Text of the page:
Chain of Representation guidance

Hi all

I am hoping that someone might have experience of dealing with a similar situation and be able to offer some guidance on this.

I have an estate where unfortunately the sole executor died before the estate administration was completed. All that remains is to make a balancing payment to HMRC (due as a result of negotiations with the DV on a property value), obtain IHT clearance, chase HMRC on a refund of Income Tax that is due, finalise the estate accounts and make payments to the numerous residuary beneficiaries.

The executors of the deceased executor’s Will are taking probate but one of them does not want to also take over as executor of this estate as they didn’t know the deceased. Whilst the second executor has said she would be happy to act (she is a private client lawyer helpfully), both executors keep referring to the fact that they would prefer for a residuary beneficiary to finalise the estate administration.

My understanding is that the only way that the executors can avoid being executors of this estate via the Chain of Representation is to renounce as executors of the deceased executor’s estate. My research into the point hasn’t come up with any alternative.

Until I know who the new executors are, I haven’t got a client or retainer in place and cannot take any action in the estate.

I am obviously concerned about the additional time and costs that will potentially be incurred in the estate and the delay being caused by me not having any authority to act at present. In particular, HMRC are treated the outstanding sum to them as an urgent debt! Which seems a bit odd to me, but I don’t have a client to authorise me to settle the sum.

Does any one have any experience of dealing with the Chain of Representation when one or more of the executors don’t want to act in the inherited estate administration, and any pointers?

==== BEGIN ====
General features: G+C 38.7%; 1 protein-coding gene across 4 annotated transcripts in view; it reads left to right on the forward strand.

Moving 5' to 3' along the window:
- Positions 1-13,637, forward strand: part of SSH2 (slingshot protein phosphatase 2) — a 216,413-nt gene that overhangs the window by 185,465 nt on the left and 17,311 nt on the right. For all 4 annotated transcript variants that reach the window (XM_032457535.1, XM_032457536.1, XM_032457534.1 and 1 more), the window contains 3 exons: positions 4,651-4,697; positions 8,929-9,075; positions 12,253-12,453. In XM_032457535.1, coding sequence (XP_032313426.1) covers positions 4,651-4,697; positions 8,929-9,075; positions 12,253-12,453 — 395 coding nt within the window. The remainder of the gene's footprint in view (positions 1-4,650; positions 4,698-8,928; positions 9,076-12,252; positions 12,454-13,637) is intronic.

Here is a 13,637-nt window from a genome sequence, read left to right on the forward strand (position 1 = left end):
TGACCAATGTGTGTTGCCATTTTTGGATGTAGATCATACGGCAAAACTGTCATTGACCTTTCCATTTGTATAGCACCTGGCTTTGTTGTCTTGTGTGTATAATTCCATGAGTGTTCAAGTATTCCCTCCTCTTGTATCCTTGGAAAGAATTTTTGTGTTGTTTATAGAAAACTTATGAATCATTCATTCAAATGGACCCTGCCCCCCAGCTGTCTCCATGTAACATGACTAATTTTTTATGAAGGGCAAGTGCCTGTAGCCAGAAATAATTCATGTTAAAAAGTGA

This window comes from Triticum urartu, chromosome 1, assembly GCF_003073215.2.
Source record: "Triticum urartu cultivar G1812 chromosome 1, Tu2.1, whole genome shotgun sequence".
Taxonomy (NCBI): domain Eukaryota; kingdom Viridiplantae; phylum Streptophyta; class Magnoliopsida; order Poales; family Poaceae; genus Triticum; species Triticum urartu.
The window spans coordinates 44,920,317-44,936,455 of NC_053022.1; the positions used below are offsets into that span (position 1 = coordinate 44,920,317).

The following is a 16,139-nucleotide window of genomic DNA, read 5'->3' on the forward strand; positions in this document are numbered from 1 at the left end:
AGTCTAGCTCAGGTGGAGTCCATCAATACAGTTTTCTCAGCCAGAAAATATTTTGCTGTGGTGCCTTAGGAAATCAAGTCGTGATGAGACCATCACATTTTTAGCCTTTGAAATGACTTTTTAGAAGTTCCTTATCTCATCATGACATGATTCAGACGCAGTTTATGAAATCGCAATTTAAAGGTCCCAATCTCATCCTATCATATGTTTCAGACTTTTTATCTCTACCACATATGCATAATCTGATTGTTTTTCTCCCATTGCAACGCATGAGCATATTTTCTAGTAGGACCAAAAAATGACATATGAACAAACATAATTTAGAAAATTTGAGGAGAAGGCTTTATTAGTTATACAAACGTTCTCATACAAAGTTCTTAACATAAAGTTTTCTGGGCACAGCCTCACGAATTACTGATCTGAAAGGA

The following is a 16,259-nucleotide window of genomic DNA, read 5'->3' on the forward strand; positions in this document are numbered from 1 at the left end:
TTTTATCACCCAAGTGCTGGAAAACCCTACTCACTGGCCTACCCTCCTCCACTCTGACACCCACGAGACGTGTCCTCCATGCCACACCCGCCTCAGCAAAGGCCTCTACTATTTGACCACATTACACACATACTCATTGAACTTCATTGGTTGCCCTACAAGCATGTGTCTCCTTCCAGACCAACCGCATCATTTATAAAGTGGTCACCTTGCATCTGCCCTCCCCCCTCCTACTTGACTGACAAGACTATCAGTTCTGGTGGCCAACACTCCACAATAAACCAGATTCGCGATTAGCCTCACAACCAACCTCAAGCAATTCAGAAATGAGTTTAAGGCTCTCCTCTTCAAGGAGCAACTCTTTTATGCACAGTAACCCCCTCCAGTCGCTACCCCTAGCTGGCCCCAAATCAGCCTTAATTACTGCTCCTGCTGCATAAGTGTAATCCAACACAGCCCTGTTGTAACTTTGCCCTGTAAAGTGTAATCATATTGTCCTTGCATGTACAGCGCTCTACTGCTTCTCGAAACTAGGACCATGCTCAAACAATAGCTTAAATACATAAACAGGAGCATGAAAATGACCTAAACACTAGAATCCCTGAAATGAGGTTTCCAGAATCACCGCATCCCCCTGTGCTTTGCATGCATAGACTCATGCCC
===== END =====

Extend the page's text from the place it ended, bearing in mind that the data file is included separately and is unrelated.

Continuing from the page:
Many thanks in advance.

Natasha Southam

I’m going by recollection – no copy of Tristram and Coote is to hand – but it seems to me you need a grant of letters of administration de bonis non administratis for the new executors – presumably the only one prepared to act would be the one to apply and the other can have power reserved in his favour. HMRC can just take a running jump – if they would like to raise the dead then they’ll have someone they can sue. As for the extra time and expense, I’m afraid that is a necessary result of a death. You might as well be concerned when a client dies and the family have to get probate.

1 Like

My understanding is that the role of executor cannot be disclaimed if it is acquired via the chain of representation.

Many years ago I was involved in the estate of a “retired” accountant who, we discovered some time after probate was issued, was the sole surviving executor of several estates, and held small cash balances for each which appeared to have been fully administered many years beforehand. We took counsel’s advice on how we could pass the responsibility for tracing those entitled and winding them up. In summary, counsel’s advice was “tough, just get on with it”.

I am not aware that there has been any significant change in the rules since then, so the only way to avoid the chain is for the executors to renounce and for a grant of letters of administration (with will annexed) to be obtained in the second estate.

Paul Saunders FCIB TEP

Independent Trust Consultant

Providing support and advice to fellow professionals

Have dealt with this situation on a few occasions now, over the last decade or so. The approach is indeed to apply for a Grant de Bonis non Administratis (but sit back and wait as Probate Registry will take their sweet time to progress this - also remember to send the CAPA5C or this will be a further reason for delay.

Michael Fogg
Trusting Willpower Ltd